Michigan Attorney Says 'Burn Your Masks' After Governor Whitmer's COVID Orders Overturned

Attorney Katherine Henry, who argued before the Michigan Supreme Court against Governor Gretchen Whitmer's executive emergency orders regarding the coronavirus pandemic, social distancing and masks, has urged Michigan residents to "burn your masks."

The Michigan Supreme Court ruled this past Friday that Whitmer, a Democrat, had no lawful authority to extend the state of emergency and require social distancing measures beyond April 30. Henry, who founded the Restore Freedom Initiative, told WJBK (Fox 2 Detroit) that this meant the executive orders were overturned as of Friday afternoon.

"That means burn your masks right now if you didn't already. Open your gym and movie theater and open whatever business you have," Henry said. "Go on and frequent whatever business you would like to go to, if you have a church that's limited your services because of how you're reading the EOs, forget that. All of those executive orders, based on COVID-19 circumstances, from 2020, they're out, they're gone, they're done."

Governor Gretchen Whitmer
Michigan Governor Gretchen Whitmer speaks before Democratic vice presidential nominee Senator Kamala Harris in Detroit on September 22. Michigan's Supreme Court recently ruled that Whitmer had no lawful authority to extend the coronavirus state of emergency and require social distancing measures beyond April 30. JEFF KOWALSKY/AFP/Getty

Henry had argued before the state's Supreme Court that under Michigan's constitution, Whitmer had no authority to repeatedly extend her emergency declarations every 28 days.

The court agreed and said, "The Governor does not possess the authority to exercise emergency powers under the Emergency Powers of the Governor Act of 1945 (the EPGA), MCL 10.31 et seq., because that act is an unlawful delegation of legislative power to the executive branch in violation of the Michigan Constitution. Accordingly, the executive orders issued by the Governor in response to the COVID-19 pandemic now lack any basis under Michigan law."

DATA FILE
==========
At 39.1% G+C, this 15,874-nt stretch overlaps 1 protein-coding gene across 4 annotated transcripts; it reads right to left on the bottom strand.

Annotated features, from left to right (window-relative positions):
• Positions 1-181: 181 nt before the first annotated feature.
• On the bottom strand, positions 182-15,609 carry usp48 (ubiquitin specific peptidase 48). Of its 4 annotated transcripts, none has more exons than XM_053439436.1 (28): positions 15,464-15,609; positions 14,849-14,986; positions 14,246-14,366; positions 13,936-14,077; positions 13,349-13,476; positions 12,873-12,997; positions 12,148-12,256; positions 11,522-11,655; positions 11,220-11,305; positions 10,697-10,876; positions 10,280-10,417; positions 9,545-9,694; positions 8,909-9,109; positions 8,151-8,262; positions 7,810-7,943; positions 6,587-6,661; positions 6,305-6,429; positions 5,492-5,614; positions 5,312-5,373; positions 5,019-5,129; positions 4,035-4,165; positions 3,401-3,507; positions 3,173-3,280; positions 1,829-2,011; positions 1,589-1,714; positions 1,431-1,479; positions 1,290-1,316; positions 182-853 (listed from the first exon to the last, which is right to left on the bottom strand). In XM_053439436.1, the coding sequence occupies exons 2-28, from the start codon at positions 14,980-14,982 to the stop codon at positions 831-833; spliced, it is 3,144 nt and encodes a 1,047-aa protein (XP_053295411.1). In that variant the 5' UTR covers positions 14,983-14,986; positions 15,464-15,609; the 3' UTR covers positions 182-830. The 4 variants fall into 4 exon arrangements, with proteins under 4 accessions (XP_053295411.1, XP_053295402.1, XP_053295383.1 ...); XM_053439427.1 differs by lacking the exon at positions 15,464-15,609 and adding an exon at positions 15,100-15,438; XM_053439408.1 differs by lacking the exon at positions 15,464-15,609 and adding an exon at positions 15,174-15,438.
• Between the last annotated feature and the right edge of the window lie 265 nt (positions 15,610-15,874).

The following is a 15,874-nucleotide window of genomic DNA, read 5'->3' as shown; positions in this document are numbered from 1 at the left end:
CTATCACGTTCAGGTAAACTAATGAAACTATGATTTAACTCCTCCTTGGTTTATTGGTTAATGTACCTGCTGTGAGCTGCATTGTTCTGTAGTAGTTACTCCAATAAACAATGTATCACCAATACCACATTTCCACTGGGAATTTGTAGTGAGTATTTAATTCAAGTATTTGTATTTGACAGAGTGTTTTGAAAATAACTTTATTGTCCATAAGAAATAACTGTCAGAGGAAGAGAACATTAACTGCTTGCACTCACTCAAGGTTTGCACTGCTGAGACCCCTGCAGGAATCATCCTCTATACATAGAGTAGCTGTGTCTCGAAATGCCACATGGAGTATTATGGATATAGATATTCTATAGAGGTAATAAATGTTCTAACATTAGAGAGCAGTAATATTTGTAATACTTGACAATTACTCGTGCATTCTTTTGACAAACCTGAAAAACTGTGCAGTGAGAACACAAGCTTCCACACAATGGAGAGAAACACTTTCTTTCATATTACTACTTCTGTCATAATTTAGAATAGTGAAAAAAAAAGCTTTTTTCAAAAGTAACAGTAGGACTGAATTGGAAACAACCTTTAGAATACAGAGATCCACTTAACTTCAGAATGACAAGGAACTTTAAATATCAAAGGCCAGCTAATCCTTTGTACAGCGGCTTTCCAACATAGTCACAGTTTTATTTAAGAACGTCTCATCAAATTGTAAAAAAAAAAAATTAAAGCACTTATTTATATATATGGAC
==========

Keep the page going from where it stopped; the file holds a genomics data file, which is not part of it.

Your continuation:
The court's ruling also said the Democratic governor had illegally used the 1945 law.

Newsweek reached out to Whitmer's office for further comment, but she did not respond in time for publication. In a Friday statement, Whitmer called the ruling "deeply disappointing."

"I vehemently disagree with the court's interpretation of the Michigan Constitution. Right now, every state and the federal government have some form of declared emergency," the governor said. "With this decision, Michigan will become the sole outlier at a time when the Upper Peninsula is experiencing rates of COVID infection not seen in our state since April."

Michigan has seen a wave of protests and criticisms from right-wing and libertarian activists over Whitmer's executive orders, which they argue violate individual freedoms. The Democratic governor faced death threats in the spring as armed activists demonstrated in the state's capital. Some protesters described Whitmer as a Nazi and the "spawn of the devil."

Meanwhile, new coronavirus infections have been trending upward in Michigan since the summer. According to a New York Times tracker, the state has a seven-day average of nearly 1,000 daily new infections. About 12 people have continued to die daily in the state from COVID-19 over the past week. Overall, Michigan has reported more than 140,000 confirmed cases and 7,125 deaths as of Monday morning.

Public health experts and doctors have said repeatedly that mask wearing is one of the most effective ways to prevent the spread of the virus. Assistant Secretary for Health at the Department of Health and Human Services Brett Giroir said in early August that wearing masks was "incredibly important."

"We have to have, like, 85 or 90 percent of individuals wearing a mask and avoiding crowds. That is essentially—gives you the same outcome as a complete shutdown," Giroir explained.